The renewable energy industry has been growing by leaps and bounds in recent years. More wind and solar power is contributing to the electric grid than ever before. There is one drawback to renewable energy sources however, and that is their intermittent periods of production and disruption. After all, the weather does not always provide the wind or sunshine needed to produce consistent electricity from these sources. The fluctuation in natural systems that power our renewable energy sources result in some periods of low energy production, and other periods of high production that may even exceed the needs for the power grid. Energy storage systems are a rapidly developing solution to this issue. With a storage battery connected to the grid, energy could be stored and released slowly to keep power flowing without interruption. Batteries that could function at the power grid level would help to stabilize electricity pricing by ensuring a steady supply of energy and helping to meet peak demands.
Developing a battery that can store energy for the grid and release it reliably when needed has been a goal of industry engineers for quite some time. Just recently, the US Department of Energy (DOE) announced major funding for the Joint Center for Energy Storage Research (JCESR). This research project is located in Chicago, IL at the Argonne National Laboratory, and includes partners from a variety of industries and experiences. The hope is that the partners of the JCESR will be able to break through the roadblocks and develop energy storage technology. While this is actually the 4th energy innovation center the DOE has established in the past two years, it is the only group devoted to research and development regarding energy storage and battery technology.
In a recent report commissioned by the Institute of Electric and Electronics Engineers (IEEE) titled “The Case for Energy Storage, Distributed Generation, and Microgrids,” the IEEE mentions that funding for R&D of energy storage and other grid improvements, such as distributed generation, have fallen short thus far. So, it seems the emergence of the JCESR has come at a critical time for updating electric grid infrastructure. The lack of resources allotted to developing grid-level energy storage to this point are finally being addressed. There is no denying that the JCESR will confront the challenges facing much needed improvements to the electric grid.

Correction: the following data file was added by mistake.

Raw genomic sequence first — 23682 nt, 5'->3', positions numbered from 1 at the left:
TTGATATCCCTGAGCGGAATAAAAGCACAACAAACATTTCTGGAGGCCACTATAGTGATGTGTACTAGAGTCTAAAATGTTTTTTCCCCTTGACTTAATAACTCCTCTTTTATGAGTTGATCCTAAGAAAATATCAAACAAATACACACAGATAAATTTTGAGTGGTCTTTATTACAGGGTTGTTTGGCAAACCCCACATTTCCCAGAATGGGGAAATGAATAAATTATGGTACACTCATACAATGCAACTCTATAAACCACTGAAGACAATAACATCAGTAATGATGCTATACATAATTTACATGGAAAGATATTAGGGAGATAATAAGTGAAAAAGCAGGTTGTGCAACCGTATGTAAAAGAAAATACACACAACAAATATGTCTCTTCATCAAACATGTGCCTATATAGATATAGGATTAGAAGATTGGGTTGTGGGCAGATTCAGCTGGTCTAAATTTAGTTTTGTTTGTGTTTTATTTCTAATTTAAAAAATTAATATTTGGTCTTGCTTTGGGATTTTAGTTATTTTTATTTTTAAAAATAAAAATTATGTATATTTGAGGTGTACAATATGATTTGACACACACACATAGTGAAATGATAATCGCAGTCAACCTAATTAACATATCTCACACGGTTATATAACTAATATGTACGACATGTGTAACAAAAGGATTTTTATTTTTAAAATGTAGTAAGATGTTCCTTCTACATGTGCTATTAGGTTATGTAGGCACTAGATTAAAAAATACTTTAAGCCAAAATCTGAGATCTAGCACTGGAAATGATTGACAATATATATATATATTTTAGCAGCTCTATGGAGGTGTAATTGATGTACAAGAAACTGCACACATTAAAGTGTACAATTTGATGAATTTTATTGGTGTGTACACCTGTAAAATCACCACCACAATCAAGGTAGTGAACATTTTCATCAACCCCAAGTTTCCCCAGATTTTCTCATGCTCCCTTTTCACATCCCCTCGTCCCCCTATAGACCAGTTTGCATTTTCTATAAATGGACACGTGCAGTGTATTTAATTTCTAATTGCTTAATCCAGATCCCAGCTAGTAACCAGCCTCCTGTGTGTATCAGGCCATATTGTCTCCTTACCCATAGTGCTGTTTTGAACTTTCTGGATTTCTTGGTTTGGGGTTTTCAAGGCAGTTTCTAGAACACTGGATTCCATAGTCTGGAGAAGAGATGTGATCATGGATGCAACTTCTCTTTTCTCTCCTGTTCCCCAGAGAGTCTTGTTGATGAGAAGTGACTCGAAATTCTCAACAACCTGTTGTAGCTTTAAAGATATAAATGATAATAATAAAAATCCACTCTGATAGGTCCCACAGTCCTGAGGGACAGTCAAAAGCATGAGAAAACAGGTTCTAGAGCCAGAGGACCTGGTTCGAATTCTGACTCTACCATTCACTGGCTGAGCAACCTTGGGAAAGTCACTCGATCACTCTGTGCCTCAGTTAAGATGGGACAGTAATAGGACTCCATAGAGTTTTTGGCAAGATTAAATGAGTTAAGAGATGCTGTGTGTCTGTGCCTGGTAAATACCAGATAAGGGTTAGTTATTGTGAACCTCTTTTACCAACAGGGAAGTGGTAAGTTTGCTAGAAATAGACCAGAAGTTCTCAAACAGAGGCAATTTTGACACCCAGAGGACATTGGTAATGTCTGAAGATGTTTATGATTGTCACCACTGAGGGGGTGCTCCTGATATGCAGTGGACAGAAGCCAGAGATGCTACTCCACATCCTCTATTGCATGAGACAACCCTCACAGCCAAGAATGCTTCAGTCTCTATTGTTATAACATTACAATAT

The IEEE predicts that wind and solar power will be the most demanded sources of generation over the next five years. Energy storage technology will also progress, according to the report, with lithium ion technology poised to lead the market for grid-scale energy storage. This is great news for wind and solar energy, as manufacturing and production will increase, while carbon emissions caused by power plants may be reduced. With continued funding for organizations like the JCESR, the hopes of strengthening the renewable energy industry, and grid reliability, are far more likely to materialize soon.
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